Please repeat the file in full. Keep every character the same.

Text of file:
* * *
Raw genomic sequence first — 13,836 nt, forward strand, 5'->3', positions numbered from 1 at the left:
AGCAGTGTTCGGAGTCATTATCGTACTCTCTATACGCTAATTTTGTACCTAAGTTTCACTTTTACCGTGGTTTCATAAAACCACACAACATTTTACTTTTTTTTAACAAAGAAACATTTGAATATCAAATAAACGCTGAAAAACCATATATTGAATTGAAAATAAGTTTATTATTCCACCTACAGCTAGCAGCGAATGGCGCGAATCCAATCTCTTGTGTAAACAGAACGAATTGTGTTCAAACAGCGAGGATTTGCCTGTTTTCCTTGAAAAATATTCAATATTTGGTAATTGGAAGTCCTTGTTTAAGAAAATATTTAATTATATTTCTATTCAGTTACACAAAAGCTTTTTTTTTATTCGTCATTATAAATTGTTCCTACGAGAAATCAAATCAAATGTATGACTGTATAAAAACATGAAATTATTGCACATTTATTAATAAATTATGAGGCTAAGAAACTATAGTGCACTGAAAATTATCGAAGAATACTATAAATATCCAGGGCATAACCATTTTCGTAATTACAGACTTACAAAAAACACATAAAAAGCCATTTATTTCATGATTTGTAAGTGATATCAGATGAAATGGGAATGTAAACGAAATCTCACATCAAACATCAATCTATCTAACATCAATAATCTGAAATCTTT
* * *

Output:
Raw genomic sequence first — 13,836 nt, forward strand, 5'->3', positions numbered from 1 at the left:
AGCAGTGTTCGGAGTCATTATCGTACTCTCTATACGCTAATTTTGTACCTAAGTTTCACTTTTACCGTGGTTTCATAAAACCACACAACATTTTACTTTTTTTTAACAAAGAAACATTTGAATATCAAATAAACGCTGAAAAACCATATATTGAATTGAAAATAAGTTTATTATTCCACCTACAGCTAGCAGCGAATGGCGCGAATCCAATCTCTTGTGTAAACAGAACGAATTGTGTTCAAACAGCGAGGATTTGCCTGTTTTCCTTGAAAAATATTCAATATTTGGTAATTGGAAGTCCTTGTTTAAGAAAATATTTAATTATATTTCTATTCAGTTACACAAAAGCTTTTTTTTTATTCGTCATTATAAATTGTTCCTACGAGAAATCAAATCAAATGTATGACTGTATAAAAACATGAAATTATTGCACATTTATTAATAAATTATGAGGCTAAGAAACTATAGTGCACTGAAAATTATCGAAGAATACTATAAATATCCAGGGCATAACCATTTTCGTAATTACAGACTTACAAAAAACACATAAAAAGCCATTTATTTCATGATTTGTAAGTGATATCAGATGAAATGGGAATGTAAACGAAATCTCACATCAAACATCAATCTATCTAACATCAATAATCTGAAATCTTT